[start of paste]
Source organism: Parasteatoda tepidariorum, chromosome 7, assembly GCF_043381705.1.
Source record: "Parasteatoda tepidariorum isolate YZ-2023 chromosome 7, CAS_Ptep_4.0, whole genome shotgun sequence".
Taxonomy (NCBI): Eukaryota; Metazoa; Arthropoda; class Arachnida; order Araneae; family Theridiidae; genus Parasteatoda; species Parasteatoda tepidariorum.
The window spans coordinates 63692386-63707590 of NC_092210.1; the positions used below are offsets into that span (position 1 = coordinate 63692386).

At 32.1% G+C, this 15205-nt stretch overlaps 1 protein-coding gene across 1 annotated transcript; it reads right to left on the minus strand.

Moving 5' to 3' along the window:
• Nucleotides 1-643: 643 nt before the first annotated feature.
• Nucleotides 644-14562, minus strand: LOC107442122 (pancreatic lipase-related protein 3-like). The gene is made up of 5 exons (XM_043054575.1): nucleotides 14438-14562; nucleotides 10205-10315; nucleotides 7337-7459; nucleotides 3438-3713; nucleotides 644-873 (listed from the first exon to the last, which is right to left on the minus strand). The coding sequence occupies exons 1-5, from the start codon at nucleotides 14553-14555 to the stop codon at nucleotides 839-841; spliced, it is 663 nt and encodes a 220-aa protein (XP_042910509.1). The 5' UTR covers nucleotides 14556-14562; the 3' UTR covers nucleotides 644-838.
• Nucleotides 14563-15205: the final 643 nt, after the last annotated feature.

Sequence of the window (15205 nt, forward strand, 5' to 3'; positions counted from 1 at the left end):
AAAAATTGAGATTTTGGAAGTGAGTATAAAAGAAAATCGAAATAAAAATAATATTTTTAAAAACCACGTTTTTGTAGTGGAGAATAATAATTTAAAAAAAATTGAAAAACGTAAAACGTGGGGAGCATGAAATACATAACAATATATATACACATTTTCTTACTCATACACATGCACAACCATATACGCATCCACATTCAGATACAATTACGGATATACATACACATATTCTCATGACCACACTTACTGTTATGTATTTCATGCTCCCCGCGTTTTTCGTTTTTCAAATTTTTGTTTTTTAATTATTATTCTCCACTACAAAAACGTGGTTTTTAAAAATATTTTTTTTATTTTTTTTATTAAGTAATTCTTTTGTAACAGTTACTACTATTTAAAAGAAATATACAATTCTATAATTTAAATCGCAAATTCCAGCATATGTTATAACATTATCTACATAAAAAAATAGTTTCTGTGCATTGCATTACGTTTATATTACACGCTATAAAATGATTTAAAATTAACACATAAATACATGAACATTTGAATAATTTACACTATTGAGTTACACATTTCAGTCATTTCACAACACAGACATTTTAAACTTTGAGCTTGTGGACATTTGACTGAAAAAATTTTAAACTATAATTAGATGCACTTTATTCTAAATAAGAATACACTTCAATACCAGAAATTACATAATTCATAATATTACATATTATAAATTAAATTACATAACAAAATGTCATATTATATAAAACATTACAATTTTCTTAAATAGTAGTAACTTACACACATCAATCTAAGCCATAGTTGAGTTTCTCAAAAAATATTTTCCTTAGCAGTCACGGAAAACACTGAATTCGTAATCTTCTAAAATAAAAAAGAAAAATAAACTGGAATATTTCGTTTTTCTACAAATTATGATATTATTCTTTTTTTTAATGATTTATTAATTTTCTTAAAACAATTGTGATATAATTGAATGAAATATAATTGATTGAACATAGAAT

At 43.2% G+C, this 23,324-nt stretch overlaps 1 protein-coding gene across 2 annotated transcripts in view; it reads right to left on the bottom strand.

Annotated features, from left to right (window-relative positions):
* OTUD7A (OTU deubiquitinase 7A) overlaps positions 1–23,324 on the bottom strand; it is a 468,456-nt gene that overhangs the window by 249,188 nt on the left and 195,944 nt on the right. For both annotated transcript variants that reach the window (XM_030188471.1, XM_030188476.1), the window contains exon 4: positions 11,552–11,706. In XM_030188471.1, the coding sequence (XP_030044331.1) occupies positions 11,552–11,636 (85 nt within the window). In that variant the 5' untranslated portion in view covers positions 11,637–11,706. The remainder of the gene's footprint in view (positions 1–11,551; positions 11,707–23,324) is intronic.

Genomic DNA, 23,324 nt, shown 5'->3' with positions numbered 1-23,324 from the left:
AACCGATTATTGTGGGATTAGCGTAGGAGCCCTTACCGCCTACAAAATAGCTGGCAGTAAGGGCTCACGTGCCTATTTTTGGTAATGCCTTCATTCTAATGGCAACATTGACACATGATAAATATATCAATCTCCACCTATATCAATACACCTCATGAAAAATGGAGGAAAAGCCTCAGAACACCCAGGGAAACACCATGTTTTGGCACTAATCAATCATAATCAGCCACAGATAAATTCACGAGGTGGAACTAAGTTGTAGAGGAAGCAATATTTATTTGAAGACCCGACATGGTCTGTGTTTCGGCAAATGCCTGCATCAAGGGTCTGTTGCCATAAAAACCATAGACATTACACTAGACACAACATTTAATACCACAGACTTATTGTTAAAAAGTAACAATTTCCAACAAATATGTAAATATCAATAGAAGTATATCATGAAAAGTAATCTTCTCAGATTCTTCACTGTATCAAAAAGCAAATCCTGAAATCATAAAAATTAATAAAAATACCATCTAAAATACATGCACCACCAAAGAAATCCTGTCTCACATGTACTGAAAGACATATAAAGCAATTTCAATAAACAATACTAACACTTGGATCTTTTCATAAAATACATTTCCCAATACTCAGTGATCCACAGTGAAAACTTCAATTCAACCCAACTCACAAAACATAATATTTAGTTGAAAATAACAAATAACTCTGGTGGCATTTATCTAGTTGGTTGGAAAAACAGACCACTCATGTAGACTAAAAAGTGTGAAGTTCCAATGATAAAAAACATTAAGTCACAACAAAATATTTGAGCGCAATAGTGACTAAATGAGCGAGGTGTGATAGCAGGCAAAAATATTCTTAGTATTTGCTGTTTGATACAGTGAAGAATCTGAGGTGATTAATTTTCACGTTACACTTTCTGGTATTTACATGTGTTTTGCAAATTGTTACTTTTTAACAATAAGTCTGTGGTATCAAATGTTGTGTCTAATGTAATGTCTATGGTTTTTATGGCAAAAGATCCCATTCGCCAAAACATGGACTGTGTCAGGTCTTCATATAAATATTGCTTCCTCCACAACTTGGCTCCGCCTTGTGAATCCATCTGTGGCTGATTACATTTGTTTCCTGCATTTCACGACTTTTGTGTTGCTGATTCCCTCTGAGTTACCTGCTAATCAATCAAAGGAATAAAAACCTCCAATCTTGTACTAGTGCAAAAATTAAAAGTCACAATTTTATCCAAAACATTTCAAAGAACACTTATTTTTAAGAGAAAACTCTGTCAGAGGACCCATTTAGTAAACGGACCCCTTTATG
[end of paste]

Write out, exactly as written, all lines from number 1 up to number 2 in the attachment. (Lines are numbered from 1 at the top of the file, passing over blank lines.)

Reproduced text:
Source organism: Parasteatoda tepidariorum, chromosome 7, assembly GCF_043381705.1.
Source record: "Parasteatoda tepidariorum isolate YZ-2023 chromosome 7, CAS_Ptep_4.0, whole genome shotgun sequence".